Music Monday – “There are places I’ll remember/All my life, though some have changed/Some forever, not for better/Some have gone and some remain” (4000th Post Milestone!)

It’s pretty hard to believe but today marks the 4000th post this blog since I started it over a decade ago on February 25, 2006, a couple months after starting the Masters of Library Science program at the University of Western Ontario.

I had always been into computers and technology from banging out programs in BASIC on a Commodore 64 in grade six to our family buying its first 386 computer back in the mid-1980’s sometime to my first job after graduating from University with an English degree (not always in evidence on this blog, I know!) which was designing a “Virtual Book Festival” web site for the Sask Publishers group (this was my “day job” but since, in those early Internet days, if you could get some text and a picture to show up on the web, you were a “webmaster”, I stuck the tag “Designed by Jason Hammond, Head Tale Productions” on that page.  This was maybe my first use of the “Head Tale” moniker but not my last as I had as short-lived web design company specializing in cultural non-profits and book publishers and continue to use Head Tale as my internet handle on a variety of sites to this day.)

Creating this blog was a natural extension of my ongoing desire to learn about and try new technologies.

I knew the MLIS program was already going to have a strong focus on various aspects of technology and I also knew I would be structuring my program in that direction even more – taking classes about technology and web design and writing papers in my other classes where I could find a way to give assignments a techno-focus – Wikipedia, Google, YouTube, etc.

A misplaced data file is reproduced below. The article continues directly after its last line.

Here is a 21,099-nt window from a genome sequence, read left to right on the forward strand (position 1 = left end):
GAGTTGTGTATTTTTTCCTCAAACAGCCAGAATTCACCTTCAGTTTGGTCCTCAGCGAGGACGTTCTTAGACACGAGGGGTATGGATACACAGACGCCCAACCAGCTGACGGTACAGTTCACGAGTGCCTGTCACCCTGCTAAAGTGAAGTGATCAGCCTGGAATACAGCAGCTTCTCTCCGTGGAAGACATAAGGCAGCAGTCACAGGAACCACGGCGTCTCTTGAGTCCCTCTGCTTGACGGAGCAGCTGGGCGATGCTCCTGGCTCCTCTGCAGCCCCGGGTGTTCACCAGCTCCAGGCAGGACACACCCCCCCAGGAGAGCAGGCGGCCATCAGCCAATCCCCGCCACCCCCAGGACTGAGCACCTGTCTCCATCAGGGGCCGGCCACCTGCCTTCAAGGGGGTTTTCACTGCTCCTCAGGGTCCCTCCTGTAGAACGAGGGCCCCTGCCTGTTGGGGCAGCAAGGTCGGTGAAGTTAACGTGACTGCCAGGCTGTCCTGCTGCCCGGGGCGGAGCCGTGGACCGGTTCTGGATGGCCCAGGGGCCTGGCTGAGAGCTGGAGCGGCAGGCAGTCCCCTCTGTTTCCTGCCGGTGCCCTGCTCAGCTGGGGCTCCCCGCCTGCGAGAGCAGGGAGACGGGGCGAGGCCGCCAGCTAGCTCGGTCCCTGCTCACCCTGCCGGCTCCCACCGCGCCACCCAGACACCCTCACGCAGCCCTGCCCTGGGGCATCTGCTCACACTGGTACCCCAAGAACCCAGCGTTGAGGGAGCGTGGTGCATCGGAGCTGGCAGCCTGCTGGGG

Creating a blog, which at the time was a free service provided by the company that was hosting my personal web site (the precursor of this blog) gave me a way to play around with another newish technology, it (unintentionally) raised my profile within the school, it created an archive of information that still (!) gets used by potential MLIS students to this day and of course, it allowed family and friends back in Saskatchewan to follow our Ontario (and beyond) adventures.

Inspired by a former co-worker who had her own blog, early on, I made a decision to try to do daily (or close to daily) posts – even if only to a YouTube video or a picture – to force myself to keep writing on a regular basis.  (That former co-worker also freaked me out when she posted a comment after I linked to her in my initial post.  I didn’t know about Trackbacks and Pingbacks where blogs know when they’re linked to externally.  So she posted a comment on my first blog post before I’d even publicized it anywhere!)

The analogy I use to describe how my blog fits into the wider world wide web is that, unlike Facebook and Twitter and Tumblr and other similar sites which are like busy cities with big crowds, lots of noise and even more blinking ads, this blog is my little acreage, far off in the country, where I can sit on my porch and observe the world going by, mostly quietly and without too much fuss.

Here’s to 4000 more!

 

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